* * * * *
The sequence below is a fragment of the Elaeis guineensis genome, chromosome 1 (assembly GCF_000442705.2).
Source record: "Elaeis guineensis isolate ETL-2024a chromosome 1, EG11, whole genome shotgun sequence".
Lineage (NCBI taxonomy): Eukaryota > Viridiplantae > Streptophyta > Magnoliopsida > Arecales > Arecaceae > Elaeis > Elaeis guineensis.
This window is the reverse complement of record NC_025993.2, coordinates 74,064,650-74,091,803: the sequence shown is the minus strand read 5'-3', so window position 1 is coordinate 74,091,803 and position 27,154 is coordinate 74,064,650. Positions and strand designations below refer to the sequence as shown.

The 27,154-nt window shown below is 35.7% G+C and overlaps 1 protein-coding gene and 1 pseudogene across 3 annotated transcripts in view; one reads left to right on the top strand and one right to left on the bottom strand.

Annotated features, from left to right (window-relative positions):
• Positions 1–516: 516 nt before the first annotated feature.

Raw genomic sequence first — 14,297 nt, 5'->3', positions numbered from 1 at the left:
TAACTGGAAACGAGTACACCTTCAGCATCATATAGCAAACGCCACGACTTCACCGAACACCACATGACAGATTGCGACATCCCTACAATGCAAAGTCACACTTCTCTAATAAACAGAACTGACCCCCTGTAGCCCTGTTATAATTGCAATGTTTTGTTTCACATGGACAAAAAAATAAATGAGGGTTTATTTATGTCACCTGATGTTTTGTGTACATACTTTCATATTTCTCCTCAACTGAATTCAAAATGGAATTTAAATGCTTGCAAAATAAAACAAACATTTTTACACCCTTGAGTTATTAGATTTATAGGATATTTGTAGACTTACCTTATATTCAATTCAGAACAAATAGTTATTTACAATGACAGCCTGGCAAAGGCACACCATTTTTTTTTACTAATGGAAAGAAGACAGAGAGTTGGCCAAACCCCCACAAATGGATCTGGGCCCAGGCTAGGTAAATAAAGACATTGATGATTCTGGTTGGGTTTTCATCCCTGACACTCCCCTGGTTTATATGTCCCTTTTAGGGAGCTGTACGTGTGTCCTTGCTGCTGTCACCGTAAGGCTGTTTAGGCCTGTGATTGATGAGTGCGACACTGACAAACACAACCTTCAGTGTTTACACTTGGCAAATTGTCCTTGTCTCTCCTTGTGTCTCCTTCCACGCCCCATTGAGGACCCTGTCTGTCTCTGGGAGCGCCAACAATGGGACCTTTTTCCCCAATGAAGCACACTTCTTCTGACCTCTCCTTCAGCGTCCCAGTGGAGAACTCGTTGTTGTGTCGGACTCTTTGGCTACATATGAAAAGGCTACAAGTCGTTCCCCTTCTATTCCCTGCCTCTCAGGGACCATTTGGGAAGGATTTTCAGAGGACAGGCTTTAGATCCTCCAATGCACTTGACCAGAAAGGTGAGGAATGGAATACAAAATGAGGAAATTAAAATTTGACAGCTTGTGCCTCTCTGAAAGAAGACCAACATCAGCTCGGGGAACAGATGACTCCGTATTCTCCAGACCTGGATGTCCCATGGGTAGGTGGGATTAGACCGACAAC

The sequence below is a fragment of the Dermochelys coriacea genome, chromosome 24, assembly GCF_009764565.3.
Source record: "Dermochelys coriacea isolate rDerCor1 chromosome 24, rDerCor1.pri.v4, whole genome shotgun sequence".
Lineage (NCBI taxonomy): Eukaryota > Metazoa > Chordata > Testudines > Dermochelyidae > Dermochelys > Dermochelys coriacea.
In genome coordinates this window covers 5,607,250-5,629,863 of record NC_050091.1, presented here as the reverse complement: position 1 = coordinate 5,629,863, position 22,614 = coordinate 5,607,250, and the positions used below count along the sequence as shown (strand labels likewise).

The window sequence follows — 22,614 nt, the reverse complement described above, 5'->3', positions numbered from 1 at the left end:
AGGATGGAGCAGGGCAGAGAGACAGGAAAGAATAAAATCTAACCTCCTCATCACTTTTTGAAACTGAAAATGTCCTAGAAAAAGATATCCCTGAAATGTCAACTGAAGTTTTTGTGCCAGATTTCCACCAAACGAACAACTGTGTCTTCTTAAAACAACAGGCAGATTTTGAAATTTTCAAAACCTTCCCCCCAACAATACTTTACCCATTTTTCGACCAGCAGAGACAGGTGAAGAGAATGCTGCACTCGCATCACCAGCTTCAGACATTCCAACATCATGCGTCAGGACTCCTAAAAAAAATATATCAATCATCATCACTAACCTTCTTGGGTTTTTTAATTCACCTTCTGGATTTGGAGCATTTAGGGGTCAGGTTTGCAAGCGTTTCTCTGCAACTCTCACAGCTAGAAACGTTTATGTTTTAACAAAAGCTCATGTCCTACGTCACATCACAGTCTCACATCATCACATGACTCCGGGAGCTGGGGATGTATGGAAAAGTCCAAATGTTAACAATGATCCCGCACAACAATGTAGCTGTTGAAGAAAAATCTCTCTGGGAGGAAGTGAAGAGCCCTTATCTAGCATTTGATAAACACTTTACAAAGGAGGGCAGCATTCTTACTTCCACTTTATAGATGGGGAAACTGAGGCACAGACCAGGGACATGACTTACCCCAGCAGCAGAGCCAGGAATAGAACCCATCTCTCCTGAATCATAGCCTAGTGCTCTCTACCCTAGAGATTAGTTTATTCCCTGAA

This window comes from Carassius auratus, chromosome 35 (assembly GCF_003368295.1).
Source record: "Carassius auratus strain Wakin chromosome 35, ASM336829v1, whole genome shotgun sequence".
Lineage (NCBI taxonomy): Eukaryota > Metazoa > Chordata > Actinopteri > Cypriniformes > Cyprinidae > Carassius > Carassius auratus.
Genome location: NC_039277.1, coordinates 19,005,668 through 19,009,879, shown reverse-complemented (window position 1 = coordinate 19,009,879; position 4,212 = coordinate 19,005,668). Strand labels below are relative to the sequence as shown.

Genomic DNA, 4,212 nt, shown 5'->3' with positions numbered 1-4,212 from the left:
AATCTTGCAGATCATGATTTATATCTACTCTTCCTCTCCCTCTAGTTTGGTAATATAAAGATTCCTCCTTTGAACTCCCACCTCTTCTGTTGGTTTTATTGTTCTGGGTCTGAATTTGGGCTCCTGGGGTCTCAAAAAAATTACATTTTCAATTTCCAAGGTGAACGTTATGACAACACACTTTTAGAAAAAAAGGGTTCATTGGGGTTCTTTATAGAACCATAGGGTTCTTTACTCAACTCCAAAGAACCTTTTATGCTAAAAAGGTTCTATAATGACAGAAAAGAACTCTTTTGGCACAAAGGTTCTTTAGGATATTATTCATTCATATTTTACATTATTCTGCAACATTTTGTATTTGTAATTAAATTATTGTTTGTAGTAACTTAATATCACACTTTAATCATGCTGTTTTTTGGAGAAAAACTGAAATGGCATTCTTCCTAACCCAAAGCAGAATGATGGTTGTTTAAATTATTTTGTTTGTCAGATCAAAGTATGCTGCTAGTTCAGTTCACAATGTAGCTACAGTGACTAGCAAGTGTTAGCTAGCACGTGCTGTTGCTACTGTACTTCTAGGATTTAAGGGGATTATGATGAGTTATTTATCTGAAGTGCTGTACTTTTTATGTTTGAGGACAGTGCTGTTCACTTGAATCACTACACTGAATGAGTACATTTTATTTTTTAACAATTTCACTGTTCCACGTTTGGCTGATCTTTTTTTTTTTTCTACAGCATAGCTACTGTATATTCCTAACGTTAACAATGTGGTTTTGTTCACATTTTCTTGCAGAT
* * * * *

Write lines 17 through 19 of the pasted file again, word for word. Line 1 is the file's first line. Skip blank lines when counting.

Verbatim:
Source record: "Carassius auratus strain Wakin chromosome 35, ASM336829v1, whole genome shotgun sequence".
Lineage (NCBI taxonomy): Eukaryota > Metazoa > Chordata > Actinopteri > Cypriniformes > Cyprinidae > Carassius > Carassius auratus.
Genome location: NC_039277.1, coordinates 19,005,668 through 19,009,879, shown reverse-complemented (window position 1 = coordinate 19,009,879; position 4,212 = coordinate 19,005,668). Strand labels below are relative to the sequence as shown.